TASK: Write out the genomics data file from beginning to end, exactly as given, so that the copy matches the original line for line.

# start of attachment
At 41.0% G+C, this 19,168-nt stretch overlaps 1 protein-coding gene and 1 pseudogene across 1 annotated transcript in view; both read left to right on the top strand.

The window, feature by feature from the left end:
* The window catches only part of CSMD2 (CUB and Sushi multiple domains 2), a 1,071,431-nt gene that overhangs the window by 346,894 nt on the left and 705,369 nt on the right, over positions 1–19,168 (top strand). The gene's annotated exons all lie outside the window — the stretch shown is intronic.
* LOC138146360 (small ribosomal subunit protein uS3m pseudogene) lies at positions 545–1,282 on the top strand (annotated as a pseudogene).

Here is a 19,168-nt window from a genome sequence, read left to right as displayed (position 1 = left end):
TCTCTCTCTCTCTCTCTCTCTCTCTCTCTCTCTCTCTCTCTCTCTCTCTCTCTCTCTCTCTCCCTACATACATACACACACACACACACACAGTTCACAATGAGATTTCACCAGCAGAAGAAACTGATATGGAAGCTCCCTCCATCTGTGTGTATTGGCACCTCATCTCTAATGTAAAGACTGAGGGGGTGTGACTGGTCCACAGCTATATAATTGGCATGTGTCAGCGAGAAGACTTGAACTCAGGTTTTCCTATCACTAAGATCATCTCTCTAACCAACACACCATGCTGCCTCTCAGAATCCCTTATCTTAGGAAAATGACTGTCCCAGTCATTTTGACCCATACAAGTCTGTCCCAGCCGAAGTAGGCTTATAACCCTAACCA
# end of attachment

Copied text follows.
At 41.0% G+C, this 19,168-nt stretch overlaps 1 protein-coding gene and 1 pseudogene across 1 annotated transcript in view; both read left to right on the top strand.

The window, feature by feature from the left end:
* The window catches only part of CSMD2 (CUB and Sushi multiple domains 2), a 1,071,431-nt gene that overhangs the window by 346,894 nt on the left and 705,369 nt on the right, over positions 1–19,168 (top strand). The gene's annotated exons all lie outside the window — the stretch shown is intronic.
* LOC138146360 (small ribosomal subunit protein uS3m pseudogene) lies at positions 545–1,282 on the top strand (annotated as a pseudogene).

Here is a 19,168-nt window from a genome sequence, read left to right as displayed (position 1 = left end):
TCTCTCTCTCTCTCTCTCTCTCTCTCTCTCTCTCTCTCTCTCTCTCTCTCTCTCTCTCTCTCCCTACATACATACACACACACACACACACAGTTCACAATGAGATTTCACCAGCAGAAGAAACTGATATGGAAGCTCCCTCCATCTGTGTGTATTGGCACCTCATCTCTAATGTAAAGACTGAGGGGGTGTGACTGGTCCACAGCTATATAATTGGCATGTGTCAGCGAGAAGACTTGAACTCAGGTTTTCCTATCACTAAGATCATCTCTCTAACCAACACACCATGCTGCCTCTCAGAATCCCTTATCTTAGGAAAATGACTGTCCCAGTCATTTTGACCCATACAAGTCTGTCCCAGCCGAAGTAGGCTTATAACCCTAACCA